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Capital NDNs

Capital NDNs (Indians) is a one-hour magazine/documentary program that looks at the life of contemporary young urban Aboriginal people in the nation's capital. We follow four distinct individuals and paint a picture of some of the shared experiences in the Ottawa area and similar cities right across the country.  We also examine the common struggles these young people face on a daily basis.


Capital Indians is hosted and produced by Waubgeshig Rice.  Waubgeshig is a writer, and a broadcast video-journalist for CBC News Ottawa.


Jocelyn Formsma moved to Ottawa from northern Ontario nearly 7 years ago. Originally from the Moose Cree First Nation, it was a difficult transition at first, and she had to actively seek out her culture to make her new city feel like home. Now, armed with a degree and other professional skills, she's considering moving back her reservation to work with her people. Her story highlights some of the cultural difficulties of moving from the rez to the city that's common among many young Aboriginal people.
 
A Tribe Called Red is a collective of young Ottawa DJs that plays unique and groundbreaking music. They combine the vocals from traditional pow wow music with contemporary club beats, and they call it "pow wow step". DeeJay NDN, DeeJay Shub, and Bear Witness say their goal is to make young aboriginal people from remote communities feel more comfortable in the city. Their music is going viral and is quickly becoming the soundtrack for the urban Aboriginal experience.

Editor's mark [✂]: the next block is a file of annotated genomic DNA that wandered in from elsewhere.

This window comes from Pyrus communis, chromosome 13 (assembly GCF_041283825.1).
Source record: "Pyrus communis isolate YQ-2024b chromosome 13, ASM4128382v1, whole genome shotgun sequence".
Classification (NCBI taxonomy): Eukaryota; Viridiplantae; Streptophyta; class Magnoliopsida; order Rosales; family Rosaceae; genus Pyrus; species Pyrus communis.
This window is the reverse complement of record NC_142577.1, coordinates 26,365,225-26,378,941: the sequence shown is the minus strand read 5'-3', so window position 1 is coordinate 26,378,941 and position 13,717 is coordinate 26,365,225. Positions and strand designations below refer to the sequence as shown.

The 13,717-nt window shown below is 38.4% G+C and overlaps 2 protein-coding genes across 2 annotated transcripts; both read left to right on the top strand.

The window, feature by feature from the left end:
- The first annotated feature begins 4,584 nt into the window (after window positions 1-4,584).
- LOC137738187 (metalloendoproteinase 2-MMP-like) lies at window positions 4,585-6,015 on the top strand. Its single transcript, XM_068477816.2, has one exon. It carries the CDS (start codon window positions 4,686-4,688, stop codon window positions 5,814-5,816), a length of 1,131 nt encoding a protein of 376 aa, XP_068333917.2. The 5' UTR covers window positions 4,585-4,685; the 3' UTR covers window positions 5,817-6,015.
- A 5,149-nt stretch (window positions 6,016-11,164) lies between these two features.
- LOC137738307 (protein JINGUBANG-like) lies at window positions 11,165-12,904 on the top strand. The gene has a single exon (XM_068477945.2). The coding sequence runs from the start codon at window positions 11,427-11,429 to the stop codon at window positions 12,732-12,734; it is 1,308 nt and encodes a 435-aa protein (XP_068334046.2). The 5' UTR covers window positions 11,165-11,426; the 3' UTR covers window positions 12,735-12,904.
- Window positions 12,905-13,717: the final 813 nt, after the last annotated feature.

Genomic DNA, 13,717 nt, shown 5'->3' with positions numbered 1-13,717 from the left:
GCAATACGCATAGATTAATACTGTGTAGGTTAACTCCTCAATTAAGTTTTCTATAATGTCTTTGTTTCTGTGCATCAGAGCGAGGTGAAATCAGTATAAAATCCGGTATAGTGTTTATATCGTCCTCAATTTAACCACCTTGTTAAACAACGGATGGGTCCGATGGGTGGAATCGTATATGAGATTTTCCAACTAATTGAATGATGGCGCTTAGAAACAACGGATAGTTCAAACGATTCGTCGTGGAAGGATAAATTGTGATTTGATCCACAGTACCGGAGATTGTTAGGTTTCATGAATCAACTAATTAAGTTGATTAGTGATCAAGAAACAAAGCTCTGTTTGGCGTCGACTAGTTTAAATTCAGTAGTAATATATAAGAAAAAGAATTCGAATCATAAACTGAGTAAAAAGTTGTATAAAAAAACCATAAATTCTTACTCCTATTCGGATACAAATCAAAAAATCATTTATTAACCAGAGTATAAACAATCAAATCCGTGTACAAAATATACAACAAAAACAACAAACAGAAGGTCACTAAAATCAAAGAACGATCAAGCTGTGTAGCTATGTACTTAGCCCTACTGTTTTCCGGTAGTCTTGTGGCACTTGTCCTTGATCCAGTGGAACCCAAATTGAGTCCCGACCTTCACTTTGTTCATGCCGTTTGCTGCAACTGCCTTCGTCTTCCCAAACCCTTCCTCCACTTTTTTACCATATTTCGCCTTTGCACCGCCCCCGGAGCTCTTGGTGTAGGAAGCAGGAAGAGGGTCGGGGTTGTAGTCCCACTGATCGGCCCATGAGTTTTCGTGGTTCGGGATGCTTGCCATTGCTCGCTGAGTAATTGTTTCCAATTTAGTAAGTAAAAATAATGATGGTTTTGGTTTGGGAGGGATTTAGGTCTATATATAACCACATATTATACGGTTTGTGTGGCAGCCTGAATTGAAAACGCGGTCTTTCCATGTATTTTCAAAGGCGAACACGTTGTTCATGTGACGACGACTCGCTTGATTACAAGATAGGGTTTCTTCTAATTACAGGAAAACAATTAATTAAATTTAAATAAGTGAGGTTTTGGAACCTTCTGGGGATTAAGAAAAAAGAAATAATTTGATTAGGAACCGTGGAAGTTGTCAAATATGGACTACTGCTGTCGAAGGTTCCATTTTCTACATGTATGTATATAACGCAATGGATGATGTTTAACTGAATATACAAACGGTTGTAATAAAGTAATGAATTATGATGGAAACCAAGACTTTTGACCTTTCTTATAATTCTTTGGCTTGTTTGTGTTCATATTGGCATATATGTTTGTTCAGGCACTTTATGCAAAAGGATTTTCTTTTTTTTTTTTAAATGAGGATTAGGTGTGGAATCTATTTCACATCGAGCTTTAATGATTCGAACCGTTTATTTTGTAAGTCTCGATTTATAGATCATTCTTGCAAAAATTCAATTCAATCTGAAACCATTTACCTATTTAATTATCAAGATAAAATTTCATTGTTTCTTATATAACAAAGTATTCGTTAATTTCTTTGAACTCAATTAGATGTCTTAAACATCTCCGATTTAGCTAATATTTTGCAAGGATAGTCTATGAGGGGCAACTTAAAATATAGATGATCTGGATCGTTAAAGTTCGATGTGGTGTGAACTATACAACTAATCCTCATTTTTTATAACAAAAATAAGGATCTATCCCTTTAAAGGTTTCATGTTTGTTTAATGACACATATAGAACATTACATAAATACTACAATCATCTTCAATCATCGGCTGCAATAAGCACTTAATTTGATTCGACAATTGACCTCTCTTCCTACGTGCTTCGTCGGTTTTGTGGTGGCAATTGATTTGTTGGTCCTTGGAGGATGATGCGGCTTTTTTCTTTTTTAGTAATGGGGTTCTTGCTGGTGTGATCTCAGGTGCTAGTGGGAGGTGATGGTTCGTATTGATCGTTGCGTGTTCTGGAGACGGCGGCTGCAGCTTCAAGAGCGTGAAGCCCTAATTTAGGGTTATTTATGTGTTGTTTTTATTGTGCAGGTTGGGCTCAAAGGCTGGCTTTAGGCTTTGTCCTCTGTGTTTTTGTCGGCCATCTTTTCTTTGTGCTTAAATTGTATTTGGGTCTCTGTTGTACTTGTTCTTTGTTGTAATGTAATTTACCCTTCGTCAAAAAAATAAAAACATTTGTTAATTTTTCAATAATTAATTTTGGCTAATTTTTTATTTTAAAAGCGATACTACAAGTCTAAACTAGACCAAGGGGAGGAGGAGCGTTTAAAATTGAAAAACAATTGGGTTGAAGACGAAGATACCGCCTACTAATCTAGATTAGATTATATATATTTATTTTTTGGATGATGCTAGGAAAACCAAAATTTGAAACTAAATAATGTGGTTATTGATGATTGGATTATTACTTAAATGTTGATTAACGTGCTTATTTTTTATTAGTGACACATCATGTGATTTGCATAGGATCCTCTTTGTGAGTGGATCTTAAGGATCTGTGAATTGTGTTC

Diabetes has reached epic proportions among Canada's Aboriginal people. Rates are up to five times higher than the non-Aboriginal population, due largely to a drastic change in diet and lifestyle over the past few generations. In Ottawa, Monica Ethier is a young health support worker striving to reverse this trend in the urban Aboriginal community. Meanwhile, Tina Vincent works to keep her diabetes under control, while keeping other older Aboriginal people like her aware of just how devastating this disease can be.
 
Maria Jacko has made it her mission to find her niece Maisy Odjick and her friend Shannon Alexander. The teens have been missing for three years from their home community of Kitigan Zibi, Quebec, about an hour and a half north of Ottawa. Jacko publishes bulletins, organizes awareness rallies and runs, and relentlessly spreads the word in hopes of finding the girls. They are just two of the hundreds of missing and murdered Aboriginal women across Canada - a tragic mystery that many communities are dealing with.
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